May 9, 2017
The Foundations of Design and Entrepreneurship (FDE) class held a business fair to round off a year of training in problem solving through design thinking and entrepreneurship. In its second year, the course takes freshmen through the ropes of starting a business to address some of society’s most pressing challenges.
The business fair also provided a platform for student teams to share, with the Ashesi community and guests, how they built and run their ventures and how they seek to tackle everyday problems through them.
“The goal of the FDE Business Fair was to provide a medium for the venture teams to summarize their efforts over the year, and develop takeaway points that they can share with an audience,” said Dr. Gordon Adomdza, lead faculty of the FDE course. “We also want people to know about the program and how it influenced student learning.”
On display at the fair were a broad range of business solutions, products and services, ranging from food delivery services, life jackets made from recycled plastic bottle to water filtration technologies.
“We sought out to tackle the problem of access to hygienic water in many parts of Africa, using local communities in Ghana as our control,” said Gerald Labiran ’20, whose group created a low-cost filtration system for purifying water. “Our goal was multi-fold; to come up with a product that would reduce the chances of people falling sick from water-borne illnesses and improve both the lives of people in rural and urban homes while simultaneously sustaining an actual startup.”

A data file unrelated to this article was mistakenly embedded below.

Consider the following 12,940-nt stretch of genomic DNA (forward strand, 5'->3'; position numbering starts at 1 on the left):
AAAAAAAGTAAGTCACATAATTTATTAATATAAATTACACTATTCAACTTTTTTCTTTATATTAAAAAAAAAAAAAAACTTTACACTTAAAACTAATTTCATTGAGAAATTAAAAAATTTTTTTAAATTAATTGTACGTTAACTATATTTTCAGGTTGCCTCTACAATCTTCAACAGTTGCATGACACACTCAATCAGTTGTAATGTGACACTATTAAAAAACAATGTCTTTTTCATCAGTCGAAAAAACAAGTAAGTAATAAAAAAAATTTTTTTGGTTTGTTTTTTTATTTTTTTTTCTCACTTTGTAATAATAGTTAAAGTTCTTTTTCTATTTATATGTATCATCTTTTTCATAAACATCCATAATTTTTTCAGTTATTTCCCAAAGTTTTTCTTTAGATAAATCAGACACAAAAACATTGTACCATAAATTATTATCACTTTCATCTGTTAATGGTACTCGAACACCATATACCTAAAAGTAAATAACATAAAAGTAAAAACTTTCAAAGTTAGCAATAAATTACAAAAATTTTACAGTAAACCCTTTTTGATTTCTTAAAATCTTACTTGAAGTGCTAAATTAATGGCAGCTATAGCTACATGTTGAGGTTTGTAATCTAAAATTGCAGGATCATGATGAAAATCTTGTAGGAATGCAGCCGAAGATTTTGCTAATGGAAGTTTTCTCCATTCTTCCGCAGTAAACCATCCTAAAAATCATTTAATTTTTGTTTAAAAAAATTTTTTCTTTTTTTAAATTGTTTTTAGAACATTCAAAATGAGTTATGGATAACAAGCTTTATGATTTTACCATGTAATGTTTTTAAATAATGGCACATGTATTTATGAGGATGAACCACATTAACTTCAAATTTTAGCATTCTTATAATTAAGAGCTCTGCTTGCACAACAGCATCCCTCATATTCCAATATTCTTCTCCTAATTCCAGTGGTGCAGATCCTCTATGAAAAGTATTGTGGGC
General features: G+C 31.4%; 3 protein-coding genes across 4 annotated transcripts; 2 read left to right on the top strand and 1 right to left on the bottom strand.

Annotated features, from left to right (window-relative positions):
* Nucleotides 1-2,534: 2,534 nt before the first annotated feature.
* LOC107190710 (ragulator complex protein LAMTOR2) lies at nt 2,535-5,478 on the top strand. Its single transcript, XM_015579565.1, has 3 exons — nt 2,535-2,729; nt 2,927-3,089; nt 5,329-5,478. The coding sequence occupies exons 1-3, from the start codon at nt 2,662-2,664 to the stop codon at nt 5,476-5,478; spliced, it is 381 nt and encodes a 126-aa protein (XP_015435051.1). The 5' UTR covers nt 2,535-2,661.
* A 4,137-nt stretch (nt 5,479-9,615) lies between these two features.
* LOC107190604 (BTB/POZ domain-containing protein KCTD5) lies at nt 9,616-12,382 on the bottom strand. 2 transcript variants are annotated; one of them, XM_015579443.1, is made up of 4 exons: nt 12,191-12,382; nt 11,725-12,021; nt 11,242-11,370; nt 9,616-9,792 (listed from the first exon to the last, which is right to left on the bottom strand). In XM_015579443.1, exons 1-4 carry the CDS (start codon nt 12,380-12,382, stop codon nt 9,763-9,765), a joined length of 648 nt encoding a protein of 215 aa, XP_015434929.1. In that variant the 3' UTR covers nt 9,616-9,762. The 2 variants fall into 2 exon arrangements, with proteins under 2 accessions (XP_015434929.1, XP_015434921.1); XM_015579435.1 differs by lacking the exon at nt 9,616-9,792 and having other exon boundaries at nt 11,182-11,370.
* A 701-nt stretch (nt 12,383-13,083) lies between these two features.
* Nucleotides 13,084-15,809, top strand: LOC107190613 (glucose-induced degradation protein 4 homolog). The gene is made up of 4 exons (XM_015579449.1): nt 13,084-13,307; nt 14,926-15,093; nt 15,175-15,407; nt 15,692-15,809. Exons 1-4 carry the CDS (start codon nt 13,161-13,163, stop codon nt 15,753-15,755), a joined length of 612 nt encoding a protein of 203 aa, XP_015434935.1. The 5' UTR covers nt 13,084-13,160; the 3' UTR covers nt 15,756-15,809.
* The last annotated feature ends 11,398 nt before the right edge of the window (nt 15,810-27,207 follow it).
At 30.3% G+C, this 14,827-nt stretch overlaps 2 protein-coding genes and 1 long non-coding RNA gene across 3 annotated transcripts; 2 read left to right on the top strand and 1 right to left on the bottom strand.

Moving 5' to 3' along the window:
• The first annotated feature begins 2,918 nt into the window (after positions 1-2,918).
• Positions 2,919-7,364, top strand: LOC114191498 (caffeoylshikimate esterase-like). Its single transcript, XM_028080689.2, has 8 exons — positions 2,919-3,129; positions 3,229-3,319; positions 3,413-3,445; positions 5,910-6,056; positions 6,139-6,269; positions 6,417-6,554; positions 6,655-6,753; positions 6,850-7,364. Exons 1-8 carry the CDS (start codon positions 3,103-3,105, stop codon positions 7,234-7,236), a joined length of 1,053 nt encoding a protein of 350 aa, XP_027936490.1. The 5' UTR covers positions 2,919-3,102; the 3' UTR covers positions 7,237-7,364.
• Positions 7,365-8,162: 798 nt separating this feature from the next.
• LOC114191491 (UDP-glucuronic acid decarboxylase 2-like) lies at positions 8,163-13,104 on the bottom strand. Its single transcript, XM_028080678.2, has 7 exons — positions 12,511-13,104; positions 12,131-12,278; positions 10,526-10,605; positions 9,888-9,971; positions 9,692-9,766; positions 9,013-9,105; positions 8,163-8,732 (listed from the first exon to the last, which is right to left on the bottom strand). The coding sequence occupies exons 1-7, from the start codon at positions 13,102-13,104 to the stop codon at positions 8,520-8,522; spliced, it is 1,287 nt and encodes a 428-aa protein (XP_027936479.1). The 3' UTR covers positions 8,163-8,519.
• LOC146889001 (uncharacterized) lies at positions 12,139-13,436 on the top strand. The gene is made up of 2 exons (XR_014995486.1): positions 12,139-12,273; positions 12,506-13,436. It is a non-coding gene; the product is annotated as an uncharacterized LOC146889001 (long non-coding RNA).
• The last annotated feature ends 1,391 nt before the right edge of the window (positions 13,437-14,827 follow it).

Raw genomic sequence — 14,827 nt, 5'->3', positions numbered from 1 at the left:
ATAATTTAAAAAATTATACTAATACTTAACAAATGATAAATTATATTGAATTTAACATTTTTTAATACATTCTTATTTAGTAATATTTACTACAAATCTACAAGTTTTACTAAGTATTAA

For several of the students, the class also presented a unique challenge to address complex problems with simple and easy-to-implement solutions, all within a year. One such attempt was a drain cover to prevent the dumping of waste into drains, aimed at addressing the infamous annual flooding problem in Accra.
“We hope to work through construction companies and possibly the government to help implement our drain cover in neighborhoods across the country,” said Warren Agyare ’20. “Not only will the drain covers prevent choked drains that lead to flooding, it will also help reduce breeding of mosquitoes and thus protect people from malaria. From sourcing materials to finding craftsmen to working with stakeholders, we learned to work effectively as a team and with third-party companies.”
While the business fair served as a climax for the class, the FDE team will continue to work with the students on implementing their projects to help make the impact they seek to make.
“This year, we were deliberate in asking the students to develop their post-FDE plans and we are happy to say that majority of the projects are either continuing as projects or as actual companies with smaller teams,” added Dr. Adumdza. “If we can help them keep these commitments, we will be in a good place.”
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